That rivalry shows no signs of simmering down. On Thursday, outspoken Warriors forward Draymond Green trolled James by wearing a T-shirt with the word “Quickie” and the logo for Cleveland’s Quicken Loans Arena, where the Cavaliers play.

At a rally after the parade at the old Henry J. Kaiser Convention Center on the southwest side of Lake Merritt, Green piled on by mocking James’ claim he never played on a super team.

“You started the super team, bro!” Green said, referring to the Miami Heat squad James helped assemble for two NBA titles, prior to James returning to the Cavaliers.

The comments amounted to more off-court defense, after the Warriors were targeted by critics this season for their blockbuster summer signing of Kevin Durant, whose stellar play in the finals earned him most valuable player honors.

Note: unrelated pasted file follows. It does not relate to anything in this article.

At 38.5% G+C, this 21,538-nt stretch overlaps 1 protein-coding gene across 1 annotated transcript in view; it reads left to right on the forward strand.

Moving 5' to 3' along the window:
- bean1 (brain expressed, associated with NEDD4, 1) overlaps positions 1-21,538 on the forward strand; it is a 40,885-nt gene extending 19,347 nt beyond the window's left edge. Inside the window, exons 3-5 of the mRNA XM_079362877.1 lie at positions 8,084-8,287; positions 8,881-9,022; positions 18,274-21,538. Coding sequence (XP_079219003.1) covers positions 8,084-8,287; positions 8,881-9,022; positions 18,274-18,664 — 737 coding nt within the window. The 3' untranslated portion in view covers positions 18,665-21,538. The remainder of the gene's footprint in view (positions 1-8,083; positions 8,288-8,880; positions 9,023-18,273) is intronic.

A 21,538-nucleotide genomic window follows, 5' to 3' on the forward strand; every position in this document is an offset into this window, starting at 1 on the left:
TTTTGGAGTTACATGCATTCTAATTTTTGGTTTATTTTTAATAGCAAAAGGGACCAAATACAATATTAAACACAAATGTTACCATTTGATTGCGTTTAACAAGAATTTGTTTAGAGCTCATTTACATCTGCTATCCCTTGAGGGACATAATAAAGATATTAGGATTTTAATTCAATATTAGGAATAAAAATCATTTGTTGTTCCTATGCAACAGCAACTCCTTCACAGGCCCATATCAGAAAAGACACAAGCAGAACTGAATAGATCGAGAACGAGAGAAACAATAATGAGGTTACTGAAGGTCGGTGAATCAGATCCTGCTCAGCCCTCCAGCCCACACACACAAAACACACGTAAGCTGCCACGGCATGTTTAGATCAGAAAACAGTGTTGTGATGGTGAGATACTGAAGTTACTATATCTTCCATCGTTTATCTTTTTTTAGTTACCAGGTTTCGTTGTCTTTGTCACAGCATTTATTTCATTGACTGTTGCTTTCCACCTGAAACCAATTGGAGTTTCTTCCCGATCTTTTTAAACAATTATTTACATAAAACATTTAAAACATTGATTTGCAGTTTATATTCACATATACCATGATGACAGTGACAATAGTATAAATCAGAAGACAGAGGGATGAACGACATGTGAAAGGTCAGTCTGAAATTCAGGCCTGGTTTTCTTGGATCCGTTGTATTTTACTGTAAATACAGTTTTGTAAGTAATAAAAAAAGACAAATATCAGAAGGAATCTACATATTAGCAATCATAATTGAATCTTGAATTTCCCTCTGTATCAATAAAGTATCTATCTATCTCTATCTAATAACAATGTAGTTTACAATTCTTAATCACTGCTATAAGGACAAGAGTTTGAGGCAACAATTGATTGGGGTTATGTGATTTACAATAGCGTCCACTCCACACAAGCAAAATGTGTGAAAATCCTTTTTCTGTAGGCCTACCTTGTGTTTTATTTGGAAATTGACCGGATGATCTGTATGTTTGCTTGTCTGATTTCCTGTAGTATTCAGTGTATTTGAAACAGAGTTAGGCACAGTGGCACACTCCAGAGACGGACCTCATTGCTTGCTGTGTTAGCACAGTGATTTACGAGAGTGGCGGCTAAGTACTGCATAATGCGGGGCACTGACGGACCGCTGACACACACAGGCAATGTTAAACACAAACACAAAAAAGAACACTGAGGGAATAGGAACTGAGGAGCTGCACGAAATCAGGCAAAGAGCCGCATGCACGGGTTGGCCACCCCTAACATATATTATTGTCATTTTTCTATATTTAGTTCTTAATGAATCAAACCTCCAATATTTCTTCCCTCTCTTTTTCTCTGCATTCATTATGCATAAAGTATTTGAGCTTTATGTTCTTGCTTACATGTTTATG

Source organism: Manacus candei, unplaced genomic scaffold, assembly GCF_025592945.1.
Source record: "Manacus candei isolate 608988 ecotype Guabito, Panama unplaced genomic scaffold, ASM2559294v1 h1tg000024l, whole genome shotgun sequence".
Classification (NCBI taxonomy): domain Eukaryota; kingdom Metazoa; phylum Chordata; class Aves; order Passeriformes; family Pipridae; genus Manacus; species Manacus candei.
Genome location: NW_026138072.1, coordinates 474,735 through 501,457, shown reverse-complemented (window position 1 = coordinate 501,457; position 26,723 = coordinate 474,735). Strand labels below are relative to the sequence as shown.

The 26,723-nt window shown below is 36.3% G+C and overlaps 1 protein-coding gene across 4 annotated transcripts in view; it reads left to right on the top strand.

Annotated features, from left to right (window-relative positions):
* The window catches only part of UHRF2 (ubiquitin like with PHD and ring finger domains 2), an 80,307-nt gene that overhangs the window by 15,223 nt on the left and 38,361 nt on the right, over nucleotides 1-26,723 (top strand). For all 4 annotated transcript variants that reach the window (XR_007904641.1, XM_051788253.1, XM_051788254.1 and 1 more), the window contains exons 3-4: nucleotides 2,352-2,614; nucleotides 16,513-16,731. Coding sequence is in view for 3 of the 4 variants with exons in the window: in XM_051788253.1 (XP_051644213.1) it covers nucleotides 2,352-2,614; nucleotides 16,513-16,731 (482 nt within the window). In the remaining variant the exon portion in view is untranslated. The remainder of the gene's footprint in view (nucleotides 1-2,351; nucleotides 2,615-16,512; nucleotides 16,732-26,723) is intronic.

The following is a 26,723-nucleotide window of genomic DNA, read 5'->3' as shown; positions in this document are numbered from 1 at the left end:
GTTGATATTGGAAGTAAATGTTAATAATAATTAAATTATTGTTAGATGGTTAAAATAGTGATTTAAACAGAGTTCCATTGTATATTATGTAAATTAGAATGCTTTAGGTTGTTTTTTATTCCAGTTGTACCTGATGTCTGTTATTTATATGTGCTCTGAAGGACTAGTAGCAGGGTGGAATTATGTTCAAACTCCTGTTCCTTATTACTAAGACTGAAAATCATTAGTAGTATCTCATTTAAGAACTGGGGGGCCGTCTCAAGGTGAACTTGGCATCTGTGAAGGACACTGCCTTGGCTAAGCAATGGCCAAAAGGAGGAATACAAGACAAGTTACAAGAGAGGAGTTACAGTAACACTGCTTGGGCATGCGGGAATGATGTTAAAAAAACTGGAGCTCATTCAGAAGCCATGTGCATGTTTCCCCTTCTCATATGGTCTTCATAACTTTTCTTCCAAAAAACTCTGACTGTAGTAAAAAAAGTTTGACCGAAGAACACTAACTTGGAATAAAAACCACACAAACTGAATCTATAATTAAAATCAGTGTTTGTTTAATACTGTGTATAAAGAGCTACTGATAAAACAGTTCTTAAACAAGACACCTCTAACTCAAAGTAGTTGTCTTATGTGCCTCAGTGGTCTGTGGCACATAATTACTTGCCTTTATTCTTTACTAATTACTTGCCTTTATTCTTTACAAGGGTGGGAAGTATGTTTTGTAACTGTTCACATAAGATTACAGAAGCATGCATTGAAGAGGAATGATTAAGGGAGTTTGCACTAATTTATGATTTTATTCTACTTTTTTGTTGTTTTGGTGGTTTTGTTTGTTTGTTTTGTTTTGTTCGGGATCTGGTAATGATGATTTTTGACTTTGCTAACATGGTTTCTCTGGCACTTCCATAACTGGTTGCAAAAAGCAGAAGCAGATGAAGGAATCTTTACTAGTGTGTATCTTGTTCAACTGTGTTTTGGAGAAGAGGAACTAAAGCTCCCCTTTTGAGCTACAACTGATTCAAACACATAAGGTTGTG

But Warriors fans view the team in starkly different terms, as an unselfish group whose pass-happy style places team before individual.

“I love the style of basketball they play,” said Lowell Bryan of Santa Rosa, whose long history of rooting for the Warriors includes attending the 1975 finals leading up to the team’s championship that year.

Bryan, a project manager for Safari West who helped ferry VIPs along the parade route Thursday in a truck normally used for wildlife viewing, was among many Sonoma County residents who ventured to Oakland to celebrate the Warriors’ title.

Dino and Marlene Spadoni left their Windsor home well before dawn Thursday to catch BART in Richmond for the ride to Oakland, where they staked out a prime spot along the parade route.